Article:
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Caring for Mum with Mental Health Issues, by Mangalam

Caring for Mum with Mental Health Issues

I very much want to share with my peers about my caregiving experience with my mother since the age of 12. It was and is tough going but, together with my father, who is now in his early 50s, we share and share alike in the caregiving journey.

I have been caring for my mum, 52 years old, for 10 years now. She was diagnosed with bipolar disorder in 2004. Prior to that, she already had all the severe symptoms of the illness during her bipolar depression - mania/hypomania and mixed episodes.

At a really young age I did not understand why my mum, occasionally, was not at home for some days. Now, older and wiser at the age of 22, I realise that my mother was then admitted to the Institute of Mental Health for her episodic relapses.

It was a daunting experience for a young school girl. I was struggling with school, exams and caregiving. There were many sleepless nights keeping an eye on mum, and anxious moments worrying about her when I was away in school even though I knew dad was with her during the day. I vividly remember the dark adolescent days I had to hold mum in my bosom and calm her down in the middle of the night when she cried hysterically without rhyme or reason. There were many heart-breaking days when I returned home from school to see dad trying very hard to calm my severely depressed mother. She was even suicidal at times.

I really want to reach out to children and youths who, like me, are caregivers to their parents or grandparents with mental illness. The unexpected filial duty that falls on your young shoulders is a challenging one as you have to take up a lot of responsibilities at a young age. I can empathise with the hardships you are going through and feel the same way as you do.  It is as if the whole world’s problems are on your shoulders! But please stay strong and be positive. The recovery for our loved ones is a long road ahead.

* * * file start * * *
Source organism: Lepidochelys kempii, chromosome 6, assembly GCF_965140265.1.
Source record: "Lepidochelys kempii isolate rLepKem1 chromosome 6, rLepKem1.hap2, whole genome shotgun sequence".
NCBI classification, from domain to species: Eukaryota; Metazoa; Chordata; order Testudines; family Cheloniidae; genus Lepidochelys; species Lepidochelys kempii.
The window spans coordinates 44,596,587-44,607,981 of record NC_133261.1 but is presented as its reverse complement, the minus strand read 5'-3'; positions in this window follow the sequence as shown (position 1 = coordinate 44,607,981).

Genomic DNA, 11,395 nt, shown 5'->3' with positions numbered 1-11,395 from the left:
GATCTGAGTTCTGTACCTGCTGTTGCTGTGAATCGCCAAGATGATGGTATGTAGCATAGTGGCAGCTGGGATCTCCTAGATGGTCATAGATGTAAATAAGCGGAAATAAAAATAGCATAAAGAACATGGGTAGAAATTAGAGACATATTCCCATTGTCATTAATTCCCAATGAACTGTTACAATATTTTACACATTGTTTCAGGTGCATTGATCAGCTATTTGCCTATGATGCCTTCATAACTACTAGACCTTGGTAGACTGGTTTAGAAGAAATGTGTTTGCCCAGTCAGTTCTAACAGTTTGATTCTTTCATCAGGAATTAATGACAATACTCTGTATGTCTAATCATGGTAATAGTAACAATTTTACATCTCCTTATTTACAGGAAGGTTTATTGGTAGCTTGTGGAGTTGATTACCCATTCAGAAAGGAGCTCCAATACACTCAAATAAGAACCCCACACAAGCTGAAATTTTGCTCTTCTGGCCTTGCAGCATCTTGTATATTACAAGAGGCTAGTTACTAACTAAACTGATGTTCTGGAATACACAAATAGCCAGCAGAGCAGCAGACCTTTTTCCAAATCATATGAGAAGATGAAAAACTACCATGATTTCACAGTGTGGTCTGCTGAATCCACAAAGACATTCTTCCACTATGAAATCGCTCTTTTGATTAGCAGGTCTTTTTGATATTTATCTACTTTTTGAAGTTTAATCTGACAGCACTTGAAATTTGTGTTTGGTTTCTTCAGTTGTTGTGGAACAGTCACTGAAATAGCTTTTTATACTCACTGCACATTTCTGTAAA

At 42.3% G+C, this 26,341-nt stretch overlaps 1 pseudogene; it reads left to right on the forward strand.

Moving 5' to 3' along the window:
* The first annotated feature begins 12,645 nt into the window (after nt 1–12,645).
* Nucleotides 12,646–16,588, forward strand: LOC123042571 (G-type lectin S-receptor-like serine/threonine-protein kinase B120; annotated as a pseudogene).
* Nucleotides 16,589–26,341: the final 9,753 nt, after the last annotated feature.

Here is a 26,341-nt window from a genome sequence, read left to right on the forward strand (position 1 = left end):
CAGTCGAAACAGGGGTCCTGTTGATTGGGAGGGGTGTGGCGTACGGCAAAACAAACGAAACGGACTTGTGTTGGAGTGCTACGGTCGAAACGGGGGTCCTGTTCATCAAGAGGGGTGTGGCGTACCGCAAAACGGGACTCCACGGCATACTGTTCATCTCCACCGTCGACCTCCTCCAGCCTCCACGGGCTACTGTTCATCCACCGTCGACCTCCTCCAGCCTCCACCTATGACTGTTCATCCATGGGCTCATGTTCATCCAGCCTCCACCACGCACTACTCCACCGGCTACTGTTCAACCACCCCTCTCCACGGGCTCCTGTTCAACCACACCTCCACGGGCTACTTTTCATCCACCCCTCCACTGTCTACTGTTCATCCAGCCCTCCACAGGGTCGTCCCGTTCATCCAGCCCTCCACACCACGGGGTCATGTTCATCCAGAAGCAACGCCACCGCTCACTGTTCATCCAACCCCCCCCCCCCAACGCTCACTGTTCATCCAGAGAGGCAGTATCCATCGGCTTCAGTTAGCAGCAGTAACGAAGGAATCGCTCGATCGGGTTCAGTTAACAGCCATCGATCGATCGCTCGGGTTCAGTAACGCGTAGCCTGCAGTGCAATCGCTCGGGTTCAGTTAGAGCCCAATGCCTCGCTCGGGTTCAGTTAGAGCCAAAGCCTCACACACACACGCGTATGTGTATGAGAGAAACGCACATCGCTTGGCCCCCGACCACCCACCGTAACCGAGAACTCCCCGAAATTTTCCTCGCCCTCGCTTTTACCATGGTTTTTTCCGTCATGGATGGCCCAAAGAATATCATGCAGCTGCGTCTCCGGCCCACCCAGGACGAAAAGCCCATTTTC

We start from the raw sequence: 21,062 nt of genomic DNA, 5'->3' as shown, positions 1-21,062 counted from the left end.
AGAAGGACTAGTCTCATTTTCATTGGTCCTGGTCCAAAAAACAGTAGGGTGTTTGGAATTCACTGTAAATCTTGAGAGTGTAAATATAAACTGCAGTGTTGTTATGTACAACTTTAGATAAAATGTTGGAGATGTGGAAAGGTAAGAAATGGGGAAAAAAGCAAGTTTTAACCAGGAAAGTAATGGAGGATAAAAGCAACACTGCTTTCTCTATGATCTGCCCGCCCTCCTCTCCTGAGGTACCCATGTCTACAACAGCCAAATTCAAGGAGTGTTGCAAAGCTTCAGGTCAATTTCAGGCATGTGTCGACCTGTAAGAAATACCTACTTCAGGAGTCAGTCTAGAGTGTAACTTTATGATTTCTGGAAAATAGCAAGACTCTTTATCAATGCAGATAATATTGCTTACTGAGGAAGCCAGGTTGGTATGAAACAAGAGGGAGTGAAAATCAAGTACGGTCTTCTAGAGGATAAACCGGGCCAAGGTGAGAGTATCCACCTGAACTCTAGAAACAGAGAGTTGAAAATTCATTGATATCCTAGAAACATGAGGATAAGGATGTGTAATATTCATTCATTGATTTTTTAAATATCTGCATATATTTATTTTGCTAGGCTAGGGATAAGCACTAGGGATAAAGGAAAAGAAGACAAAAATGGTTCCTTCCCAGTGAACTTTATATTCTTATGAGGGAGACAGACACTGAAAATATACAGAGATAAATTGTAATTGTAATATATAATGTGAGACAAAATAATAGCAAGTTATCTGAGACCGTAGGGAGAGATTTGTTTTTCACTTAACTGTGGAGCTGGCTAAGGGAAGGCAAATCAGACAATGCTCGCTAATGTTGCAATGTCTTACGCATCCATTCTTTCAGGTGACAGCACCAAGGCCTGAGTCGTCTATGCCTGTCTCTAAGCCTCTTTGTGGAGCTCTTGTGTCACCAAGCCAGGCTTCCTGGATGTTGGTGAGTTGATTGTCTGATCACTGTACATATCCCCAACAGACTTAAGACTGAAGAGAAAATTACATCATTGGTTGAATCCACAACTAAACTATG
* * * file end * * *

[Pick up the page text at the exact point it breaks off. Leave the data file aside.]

The emotional pain of heartaches and tears is tremendous as I witnessed mum suffering for many years, especially during the many relapses and recovery periods. My innermost fear became a reality one day. The incident happened when I was taking a nap in the afternoon. I woke up suddenly to see that my mother was not resting in the bedroom.  I immediately ran out to the hall to find mum about to collapse on the floor with her head almost knocking on the ground. I rushed forward, stretched out my hands and safely protected my mother’s head. Her whole body fell to the floor. She regained consciousness a few minutes later. During her recovery phase, she was then taking very strong medications that made her groggy most of the time.

I have, inevitably, accepted the fact and the fate that, as the only daughter, I will be the primary caregiver when dad is not around. Surprisingly, I feel at ease with my fate. In the early years of my caregiving journey, I had been coping innocently without attending any courses or seeking professional guidance. I was then not prepared to share my difficulties of caregiving with others. So for the past 10 years I went on with life and held onto my roller-coaster emotions within my heart. But deep inside me, I knew I had to do something about it. However, I kept it to myself and never learnt to share my burden for fear of stigma or ridicule.